The Jews of Bohemia and Moravia: Facing the Holocaust

By Livia Rothkirchen | Go to book overview

1
The Historical
Setting

Throughout the centuries early Jewish settlement in the Bohemian Crownlands has intrigued many a scholar trying to determine the precise date of its beginning. The crux of the ongoing discussion appears to be the presence of Jews in the city of Prague.1 Legend has it that “they had dwelt unmolested in that city from time immemorial. No one knew when they had first settled there; but tradition said it was in times when Bohemia was yet heathen.” Even today views differ widely, and in fact historiography to all intents and purposes avails itself both of records and of ancient chronicles and legends as points of departure.2

Owing to its geopolitical situation, laying astride important trade routes, Prague acted from the beginning as crossroads connecting East and West. First reference reaches back to the early tenth century, to the so-called Raffelstatten Toll Ordinances (903–906), which regulated relations between the Great Moravian and Carolingian empires, and which note the Jewish slave-traders in this enclave.3 The second important record is the description of the noble Spanish Jew Ibrahim Ibn Yaqub, who in his travelogue from the year 965 presents Prague as a highly prosperous center of trade where among merchant caravans, converging from near and far, Jewish traders barter their goods and wares.4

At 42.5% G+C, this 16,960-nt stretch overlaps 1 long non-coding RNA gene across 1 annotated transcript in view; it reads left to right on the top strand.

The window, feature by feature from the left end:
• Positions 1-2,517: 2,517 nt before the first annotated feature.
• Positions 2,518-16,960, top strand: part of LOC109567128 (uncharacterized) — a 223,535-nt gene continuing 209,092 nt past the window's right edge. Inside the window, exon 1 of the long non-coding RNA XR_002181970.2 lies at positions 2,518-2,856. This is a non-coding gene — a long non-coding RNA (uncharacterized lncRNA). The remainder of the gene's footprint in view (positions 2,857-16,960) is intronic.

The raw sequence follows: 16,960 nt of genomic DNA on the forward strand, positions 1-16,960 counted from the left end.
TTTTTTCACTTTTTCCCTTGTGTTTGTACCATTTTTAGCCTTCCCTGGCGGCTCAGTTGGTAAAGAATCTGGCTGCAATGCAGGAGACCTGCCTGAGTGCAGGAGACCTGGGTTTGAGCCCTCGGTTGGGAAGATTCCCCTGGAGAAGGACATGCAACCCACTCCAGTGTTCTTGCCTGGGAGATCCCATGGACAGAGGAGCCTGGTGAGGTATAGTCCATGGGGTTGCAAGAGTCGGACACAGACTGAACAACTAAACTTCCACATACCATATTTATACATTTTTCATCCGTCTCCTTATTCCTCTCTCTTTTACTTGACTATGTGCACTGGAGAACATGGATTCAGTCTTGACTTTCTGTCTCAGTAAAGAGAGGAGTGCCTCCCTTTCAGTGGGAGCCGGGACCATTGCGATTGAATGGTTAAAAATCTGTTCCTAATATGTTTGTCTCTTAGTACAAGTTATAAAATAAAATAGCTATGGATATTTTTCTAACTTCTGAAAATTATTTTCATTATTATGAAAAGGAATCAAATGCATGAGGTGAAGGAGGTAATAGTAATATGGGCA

The relatively favorable conditions were disrupted at the time of the First Crusade in 1096. Many of the Jews were massacred, their property looted; others were forced to convert.5

In the thirteenth and fourteenth centuries economic conditions encouraged the growth of Jewish settlements. As elsewhere, the Jews engaged in trading, money lending, agriculture, and manufacturing, rendering them useful to the monarchs. Their function as servi camerae regiae (servants of the royal chamber) afforded them status and protection. Historians describing the relationship between the monarch and his Jewish subjects likened their usefulness to that of bees, whose personal safety had to be guaranteed for the benefit of the royal treasury.6

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